In England, found the tomb of a child with massive ritual animal sacrifices

More than 20 years ago in the east of England, using aerial photographs, archaeologists noticed a strange structure in the shape of a ring. It is located on a hilltop in the Yorkshire Heaths. For the past four years, scientists from the University of Hull (Yorkshire, UK) have been excavating it under the leadership of Peter Halkon and James Lyall.

Most likely, the structure dating back to the Late Bronze Age (1000-700 BC) is a well-fortified settlement (scientists call it a fort). The fort had two rings of defense, and it was possible to get to it only through a couple of narrow passages: that is, it is a decently fortified place, well suited for defense. In the center was the house of some influential person and his large family. During the excavation, archaeologists have made quite a few interesting finds, but this year they discovered something very special. And not in the fort itself.

Not far from it, they dug up what they do not yet understand how to call – either a sanctuary, or a tomb. It is a square structure surrounded by a rather deep moat. Its central part was closed from the eyes of an outside observer by a palisade. The remains of a child rested in the center, the sex of which could not be determined: the bones had suffered greatly not only from time, but also from human activities (the land in the wastelands had been plowed for a long time).

Archaeologist Peter Halcon at the site. In his hands he holds a snapshot of the burial-sanctuary, taken with the help of a drone / © JPIMedia Publishing Ltd

But most of all archaeologists were interested in animal bones found there. In one corner, they found the bones of the front legs, then three cow skulls, then another skull and antlers of a deer. In other places, the skulls lay in pairs – only about 40 pieces. Dr. Halcon said the bones were stacked too neatly and orderly to be “just thrown away rubbish.”

In addition, the bones of cows and antlers were placed around the fence around the perimeter of the square – and after the fence was destroyed. That is, at some point, the palisade that surrounded this place was removed, and the vacant depression was filled with the bones and horns of animals.

Scientists note that the remains of cattle, as well as sheep and pigs were found in a house located in the center of the fort. But in the sanctuary (or tomb), the inhabitants of the fort placed only the bones and horns of cows and deer. The latter are at that time wild animals still found in England, which people hunted. There is an assumption that the front legs and heads are simply uneatable parts of animals that people used to sacrifice.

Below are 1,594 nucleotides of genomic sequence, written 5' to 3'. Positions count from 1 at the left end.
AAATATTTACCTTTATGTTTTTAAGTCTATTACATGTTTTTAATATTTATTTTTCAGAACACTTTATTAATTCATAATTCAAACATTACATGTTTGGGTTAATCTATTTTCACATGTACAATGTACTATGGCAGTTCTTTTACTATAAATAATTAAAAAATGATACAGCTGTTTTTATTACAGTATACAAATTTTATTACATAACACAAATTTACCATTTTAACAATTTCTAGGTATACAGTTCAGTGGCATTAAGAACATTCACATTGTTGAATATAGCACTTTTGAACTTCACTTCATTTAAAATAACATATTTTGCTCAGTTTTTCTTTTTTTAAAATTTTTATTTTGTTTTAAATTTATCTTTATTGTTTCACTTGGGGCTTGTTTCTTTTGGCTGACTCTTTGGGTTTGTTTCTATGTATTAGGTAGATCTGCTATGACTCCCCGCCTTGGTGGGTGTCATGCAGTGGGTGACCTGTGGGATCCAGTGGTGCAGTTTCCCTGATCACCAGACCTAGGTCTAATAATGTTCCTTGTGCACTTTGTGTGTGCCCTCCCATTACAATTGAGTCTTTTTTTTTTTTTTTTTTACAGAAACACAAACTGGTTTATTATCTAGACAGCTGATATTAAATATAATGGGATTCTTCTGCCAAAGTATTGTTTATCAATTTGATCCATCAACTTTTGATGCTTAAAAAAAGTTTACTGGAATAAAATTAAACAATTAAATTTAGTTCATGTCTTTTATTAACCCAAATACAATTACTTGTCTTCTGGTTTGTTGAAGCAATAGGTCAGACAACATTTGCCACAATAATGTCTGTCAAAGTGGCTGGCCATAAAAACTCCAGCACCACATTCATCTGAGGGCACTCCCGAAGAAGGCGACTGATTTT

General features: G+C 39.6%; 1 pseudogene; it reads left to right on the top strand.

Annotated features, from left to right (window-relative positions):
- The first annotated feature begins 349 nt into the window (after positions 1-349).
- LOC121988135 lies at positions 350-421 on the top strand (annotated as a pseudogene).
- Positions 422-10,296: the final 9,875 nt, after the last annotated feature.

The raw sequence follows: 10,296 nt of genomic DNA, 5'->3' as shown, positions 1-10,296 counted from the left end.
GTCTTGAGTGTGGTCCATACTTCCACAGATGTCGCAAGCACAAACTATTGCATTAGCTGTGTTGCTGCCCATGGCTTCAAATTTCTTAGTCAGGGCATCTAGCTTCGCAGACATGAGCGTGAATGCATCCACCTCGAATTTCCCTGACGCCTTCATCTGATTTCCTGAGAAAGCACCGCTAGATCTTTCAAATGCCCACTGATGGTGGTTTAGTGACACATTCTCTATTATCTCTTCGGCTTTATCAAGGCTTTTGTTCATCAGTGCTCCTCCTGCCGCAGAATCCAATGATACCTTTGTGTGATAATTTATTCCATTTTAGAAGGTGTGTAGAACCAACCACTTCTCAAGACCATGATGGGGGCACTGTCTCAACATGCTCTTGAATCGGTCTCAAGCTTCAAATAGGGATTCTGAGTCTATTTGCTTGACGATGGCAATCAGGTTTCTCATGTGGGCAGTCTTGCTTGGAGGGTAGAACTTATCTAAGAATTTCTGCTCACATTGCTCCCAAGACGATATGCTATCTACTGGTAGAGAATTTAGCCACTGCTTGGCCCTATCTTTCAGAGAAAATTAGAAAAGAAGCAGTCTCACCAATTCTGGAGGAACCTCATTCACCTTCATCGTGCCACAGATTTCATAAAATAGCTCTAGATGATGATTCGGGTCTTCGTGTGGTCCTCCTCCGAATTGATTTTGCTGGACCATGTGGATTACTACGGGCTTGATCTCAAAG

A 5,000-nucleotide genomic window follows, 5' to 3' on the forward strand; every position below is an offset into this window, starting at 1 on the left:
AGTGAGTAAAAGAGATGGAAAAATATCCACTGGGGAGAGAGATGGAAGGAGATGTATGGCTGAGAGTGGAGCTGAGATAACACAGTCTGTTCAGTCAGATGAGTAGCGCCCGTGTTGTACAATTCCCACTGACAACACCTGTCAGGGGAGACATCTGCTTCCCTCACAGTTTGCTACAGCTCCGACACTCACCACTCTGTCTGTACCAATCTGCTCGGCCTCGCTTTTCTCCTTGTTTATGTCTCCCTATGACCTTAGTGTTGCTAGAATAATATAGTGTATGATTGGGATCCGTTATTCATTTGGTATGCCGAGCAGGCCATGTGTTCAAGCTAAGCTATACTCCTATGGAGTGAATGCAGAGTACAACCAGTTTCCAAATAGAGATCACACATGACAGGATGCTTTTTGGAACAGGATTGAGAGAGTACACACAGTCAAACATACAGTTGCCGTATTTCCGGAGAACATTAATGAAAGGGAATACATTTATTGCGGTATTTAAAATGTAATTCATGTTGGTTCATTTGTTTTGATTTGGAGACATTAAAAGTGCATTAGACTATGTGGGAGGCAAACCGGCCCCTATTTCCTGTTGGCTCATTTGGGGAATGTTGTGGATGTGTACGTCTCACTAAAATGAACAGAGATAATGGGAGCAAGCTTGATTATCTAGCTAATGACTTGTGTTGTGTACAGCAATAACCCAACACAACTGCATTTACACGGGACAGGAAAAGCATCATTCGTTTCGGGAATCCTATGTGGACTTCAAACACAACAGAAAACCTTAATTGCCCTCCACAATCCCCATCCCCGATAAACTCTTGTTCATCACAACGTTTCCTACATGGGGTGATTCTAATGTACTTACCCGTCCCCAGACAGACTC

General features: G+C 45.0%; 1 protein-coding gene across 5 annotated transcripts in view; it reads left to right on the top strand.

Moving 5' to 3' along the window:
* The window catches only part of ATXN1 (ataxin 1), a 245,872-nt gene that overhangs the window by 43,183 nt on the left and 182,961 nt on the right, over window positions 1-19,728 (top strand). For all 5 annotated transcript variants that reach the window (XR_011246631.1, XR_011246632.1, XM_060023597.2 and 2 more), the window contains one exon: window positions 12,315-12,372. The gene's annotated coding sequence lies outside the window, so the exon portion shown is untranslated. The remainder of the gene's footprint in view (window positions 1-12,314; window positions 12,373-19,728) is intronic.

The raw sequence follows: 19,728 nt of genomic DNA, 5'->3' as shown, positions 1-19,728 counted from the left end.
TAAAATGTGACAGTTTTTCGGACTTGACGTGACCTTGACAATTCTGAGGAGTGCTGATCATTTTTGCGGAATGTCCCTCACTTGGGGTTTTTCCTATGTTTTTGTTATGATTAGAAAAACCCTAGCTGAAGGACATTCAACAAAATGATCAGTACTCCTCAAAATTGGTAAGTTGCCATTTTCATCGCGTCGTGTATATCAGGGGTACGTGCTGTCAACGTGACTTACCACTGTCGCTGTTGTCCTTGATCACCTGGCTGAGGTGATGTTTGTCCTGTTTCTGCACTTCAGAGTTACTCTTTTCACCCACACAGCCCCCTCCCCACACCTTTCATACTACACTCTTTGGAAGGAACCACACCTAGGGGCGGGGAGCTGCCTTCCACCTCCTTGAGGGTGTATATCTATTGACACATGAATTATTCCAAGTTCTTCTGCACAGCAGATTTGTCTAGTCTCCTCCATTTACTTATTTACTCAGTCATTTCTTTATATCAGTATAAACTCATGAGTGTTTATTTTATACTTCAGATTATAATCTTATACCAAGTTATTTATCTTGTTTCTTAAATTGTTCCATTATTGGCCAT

Archaeologists made separate similar finds in other places in the Yorkshire Wastes, but not in such numbers. Dr. Halcon believes that the heads of the cattle probably had some kind of symbolic purpose. He said: “Livestock was important to them (people of that time. – Ed.), And they probably measured wealth by the number of livestock.”

Of course, there was an assumption that the bones of the child are also the result of some kind of ritual. But we must admit that it has not yet been supported by anything. The Late Bronze Age in Britain is a period in which human sacrifice is uncharacteristic. This is generally a time of rapid development, not only in metallurgy (mass production of bronze axes and swords), but also in the production of ceramics and in trade: around 1000 BC, the inhabitants of Britain established relations with traders from the continent (Phoenicians).

At the end of the Bronze Age (closer to the middle of the 1st millennium BC), a wheel appeared, intensive clearing of the forest began, and large settlements grew in the lowlands. Some of them were well fortified – like the fort found in the Yorkshire Wastes. The appearance of such fortifications is explained by the fact that Celtic tribes began to settle in Britain around 800-700 BC.

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